Sensitive intelligence documents from the Pentagon, originally leaked on the online platform Discord in early April, are the largest public breach of classified U.S. intelligence since WikiLeaks between 2006 and 2021, according to Politico.
The leaked documents mostly contain information on the Russia-Ukraine conflict, but also contain documents that show the U.S. has been collecting information on countries such as South Korea, and Israel. They also reveal key national security details about the Middle East and China, such as estimations of Taiwanese military capabilities in the face of an invasion from China.
Jack Teixeira, 21, the suspect behind these leaks, was charged with unauthorized transmission of defense information and unauthorized removal and retention of classified documents on April 14. The U.S. Airman will face up to 10 years in prison for the first charge, and up to five years in prison for the second, writes BBC News. According to BBC, Mr. Teixeira’s former position was cyber defense operations journeyman which provided him with “top secret” security clearance from 2021 onward.
Mr. Teixeira was an administrator of a discord server in which members discussed geopolitics and wars. He initially began posting the leaks in the form of paragraphs of text sometime in December and then began posting photographs of documents in January. According to BBC, it was not until the documents were posted outside of the chat room that the Pentagon became aware of the leaks and began searching for the source.
These leaks show how the U.S. spies on both its allies and adversaries alike. Many U.S. officials fear these leaks will damage relations with important foreign allies and jeopardize sensitive sources, writes CNN. The leaks have the potential to harm Ukraine’s war effort by revealing which Russian agencies the U.S. has the most information about and provides an opportunity for Russia to cut off the flow of information. According to The New York Times, the documents show that the United States’ understanding of Russia’s military planning and operations remains extensive, and the U.S. ability to forewarn allies about Russia’s plans could be damaged by these leaks.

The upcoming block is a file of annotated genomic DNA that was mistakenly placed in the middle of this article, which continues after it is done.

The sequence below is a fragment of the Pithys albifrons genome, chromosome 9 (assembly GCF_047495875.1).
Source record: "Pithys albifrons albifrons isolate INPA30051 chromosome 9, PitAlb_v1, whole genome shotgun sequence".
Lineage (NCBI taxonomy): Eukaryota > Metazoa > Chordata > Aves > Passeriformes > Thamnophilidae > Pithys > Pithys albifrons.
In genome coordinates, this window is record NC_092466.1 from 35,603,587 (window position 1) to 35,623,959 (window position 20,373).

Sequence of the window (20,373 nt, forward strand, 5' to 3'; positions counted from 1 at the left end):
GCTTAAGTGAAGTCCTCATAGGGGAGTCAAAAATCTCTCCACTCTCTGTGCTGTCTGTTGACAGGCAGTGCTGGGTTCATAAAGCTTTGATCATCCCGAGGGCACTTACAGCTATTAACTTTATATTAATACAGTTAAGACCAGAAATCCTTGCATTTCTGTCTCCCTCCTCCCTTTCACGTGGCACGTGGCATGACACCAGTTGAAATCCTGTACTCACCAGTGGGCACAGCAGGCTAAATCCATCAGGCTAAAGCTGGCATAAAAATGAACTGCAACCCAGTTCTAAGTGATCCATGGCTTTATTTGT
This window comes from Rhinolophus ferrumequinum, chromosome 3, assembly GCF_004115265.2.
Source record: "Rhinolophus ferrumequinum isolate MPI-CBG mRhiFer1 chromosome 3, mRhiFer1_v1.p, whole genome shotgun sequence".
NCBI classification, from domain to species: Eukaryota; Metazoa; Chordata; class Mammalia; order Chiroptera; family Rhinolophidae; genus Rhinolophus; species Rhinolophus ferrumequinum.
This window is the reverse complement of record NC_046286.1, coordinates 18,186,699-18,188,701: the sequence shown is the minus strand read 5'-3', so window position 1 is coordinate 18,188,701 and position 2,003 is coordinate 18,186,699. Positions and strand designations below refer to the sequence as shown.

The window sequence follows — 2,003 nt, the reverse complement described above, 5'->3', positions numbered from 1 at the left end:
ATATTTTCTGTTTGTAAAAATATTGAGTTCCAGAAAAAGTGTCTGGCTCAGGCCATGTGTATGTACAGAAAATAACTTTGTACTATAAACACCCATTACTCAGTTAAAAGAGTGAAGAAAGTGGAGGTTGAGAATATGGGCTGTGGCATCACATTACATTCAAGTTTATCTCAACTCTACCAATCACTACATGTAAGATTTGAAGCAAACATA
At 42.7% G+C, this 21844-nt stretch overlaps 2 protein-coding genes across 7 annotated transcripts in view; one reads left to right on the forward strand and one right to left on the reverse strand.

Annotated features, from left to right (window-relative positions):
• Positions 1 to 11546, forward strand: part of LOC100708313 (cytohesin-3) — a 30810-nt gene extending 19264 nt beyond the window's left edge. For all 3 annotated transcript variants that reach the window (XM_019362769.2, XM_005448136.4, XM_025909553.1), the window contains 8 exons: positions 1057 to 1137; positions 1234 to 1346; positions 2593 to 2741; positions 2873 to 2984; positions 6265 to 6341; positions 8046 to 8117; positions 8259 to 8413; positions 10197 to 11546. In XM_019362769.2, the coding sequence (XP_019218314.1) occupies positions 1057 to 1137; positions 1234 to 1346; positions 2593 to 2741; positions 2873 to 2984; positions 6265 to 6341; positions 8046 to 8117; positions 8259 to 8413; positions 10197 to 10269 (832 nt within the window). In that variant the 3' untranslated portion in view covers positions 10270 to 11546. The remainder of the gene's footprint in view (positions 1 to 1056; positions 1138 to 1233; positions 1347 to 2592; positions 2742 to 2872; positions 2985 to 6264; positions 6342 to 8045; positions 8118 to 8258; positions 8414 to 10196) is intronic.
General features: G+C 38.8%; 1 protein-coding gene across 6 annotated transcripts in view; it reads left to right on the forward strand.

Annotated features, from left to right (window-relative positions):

The leaks also revealed that the U.S. spies on key allies such as Israel and South Korea. According to Reuters, one Central Intelligence Agency document contained information stating that Israel’s intelligence service, the Mossad, was encouraging protests against the new government. The Israeli government responded to this leak calling the claims, “mendacious and without any foundation whatsoever,” writes The New York Times
South Korea has also labeled documents containing details of an internal discussion on U.S. pressure to supply weapons to Ukraine, which if true would point to U.S. spying on South Korea, as “utterly false” and that any attempts to shake its alliance with the U.S. is an act “compromising national interest,” reports Reuters. The document shows that South Korea agreed to sell artillery shells to the U.S. to replenish its stockpiles, but several top South Korean officials expressed concerns that the shells may end up in Ukraine. This would violate a law that states South Korea cannot supply weapons to countries engaged in conflict.
While addressing the validity of the documents, on April 11, the Pentagon said at least some of the documents “appear to contain sensitive and highly classified material” but have avoided blanket statements around the categorization of the documents. Al Jazeera reports that the defense department has repeatedly emphasized that at least some of the documents have been altered.
While the identity of which documents may have been altered has remained a secret, one of the documents leaked shows estimates of Russian military personnel deaths in Ukraine are significantly lower than the numbers officially confirmed by the U.S., while the number of Ukrainian deaths is much greater than the official figures. According to Politico, the documents originally released in March do not show signs of being altered but some of the later documents, like the one mentioned above, show signs of modification.
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